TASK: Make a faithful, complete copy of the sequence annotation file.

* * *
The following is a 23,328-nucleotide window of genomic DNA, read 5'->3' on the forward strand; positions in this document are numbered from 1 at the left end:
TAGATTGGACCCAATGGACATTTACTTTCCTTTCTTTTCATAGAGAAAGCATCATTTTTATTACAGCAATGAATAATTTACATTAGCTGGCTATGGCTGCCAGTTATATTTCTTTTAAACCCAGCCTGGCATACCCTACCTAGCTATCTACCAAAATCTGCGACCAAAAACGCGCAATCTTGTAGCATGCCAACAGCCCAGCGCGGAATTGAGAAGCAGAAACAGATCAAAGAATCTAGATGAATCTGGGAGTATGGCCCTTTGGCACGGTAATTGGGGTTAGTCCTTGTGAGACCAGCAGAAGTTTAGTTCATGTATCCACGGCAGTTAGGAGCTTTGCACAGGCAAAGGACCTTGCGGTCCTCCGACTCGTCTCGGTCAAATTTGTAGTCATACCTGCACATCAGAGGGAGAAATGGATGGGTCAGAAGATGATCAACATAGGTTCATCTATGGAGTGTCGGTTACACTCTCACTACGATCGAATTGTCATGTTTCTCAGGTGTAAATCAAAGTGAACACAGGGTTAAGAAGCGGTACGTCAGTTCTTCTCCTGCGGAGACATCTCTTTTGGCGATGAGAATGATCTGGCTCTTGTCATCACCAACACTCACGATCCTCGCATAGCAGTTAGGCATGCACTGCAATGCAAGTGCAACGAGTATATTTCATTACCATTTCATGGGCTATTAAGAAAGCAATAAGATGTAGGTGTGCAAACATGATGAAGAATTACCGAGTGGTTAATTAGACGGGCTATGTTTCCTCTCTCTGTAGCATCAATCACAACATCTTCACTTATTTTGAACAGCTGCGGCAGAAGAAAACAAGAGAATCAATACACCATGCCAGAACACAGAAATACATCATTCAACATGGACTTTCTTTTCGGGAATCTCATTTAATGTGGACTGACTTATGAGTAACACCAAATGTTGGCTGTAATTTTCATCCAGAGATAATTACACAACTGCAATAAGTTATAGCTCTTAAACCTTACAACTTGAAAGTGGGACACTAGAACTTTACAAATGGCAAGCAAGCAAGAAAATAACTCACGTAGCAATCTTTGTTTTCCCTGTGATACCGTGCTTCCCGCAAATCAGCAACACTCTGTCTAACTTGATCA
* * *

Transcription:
The following is a 23,328-nucleotide window of genomic DNA, read 5'->3' on the forward strand; positions in this document are numbered from 1 at the left end:
TAGATTGGACCCAATGGACATTTACTTTCCTTTCTTTTCATAGAGAAAGCATCATTTTTATTACAGCAATGAATAATTTACATTAGCTGGCTATGGCTGCCAGTTATATTTCTTTTAAACCCAGCCTGGCATACCCTACCTAGCTATCTACCAAAATCTGCGACCAAAAACGCGCAATCTTGTAGCATGCCAACAGCCCAGCGCGGAATTGAGAAGCAGAAACAGATCAAAGAATCTAGATGAATCTGGGAGTATGGCCCTTTGGCACGGTAATTGGGGTTAGTCCTTGTGAGACCAGCAGAAGTTTAGTTCATGTATCCACGGCAGTTAGGAGCTTTGCACAGGCAAAGGACCTTGCGGTCCTCCGACTCGTCTCGGTCAAATTTGTAGTCATACCTGCACATCAGAGGGAGAAATGGATGGGTCAGAAGATGATCAACATAGGTTCATCTATGGAGTGTCGGTTACACTCTCACTACGATCGAATTGTCATGTTTCTCAGGTGTAAATCAAAGTGAACACAGGGTTAAGAAGCGGTACGTCAGTTCTTCTCCTGCGGAGACATCTCTTTTGGCGATGAGAATGATCTGGCTCTTGTCATCACCAACACTCACGATCCTCGCATAGCAGTTAGGCATGCACTGCAATGCAAGTGCAACGAGTATATTTCATTACCATTTCATGGGCTATTAAGAAAGCAATAAGATGTAGGTGTGCAAACATGATGAAGAATTACCGAGTGGTTAATTAGACGGGCTATGTTTCCTCTCTCTGTAGCATCAATCACAACATCTTCACTTATTTTGAACAGCTGCGGCAGAAGAAAACAAGAGAATCAATACACCATGCCAGAACACAGAAATACATCATTCAACATGGACTTTCTTTTCGGGAATCTCATTTAATGTGGACTGACTTATGAGTAACACCAAATGTTGGCTGTAATTTTCATCCAGAGATAATTACACAACTGCAATAAGTTATAGCTCTTAAACCTTACAACTTGAAAGTGGGACACTAGAACTTTACAAATGGCAAGCAAGCAAGAAAATAACTCACGTAGCAATCTTTGTTTTCCCTGTGATACCGTGCTTCCCGCAAATCAGCAACACTCTGTCTAACTTGATCA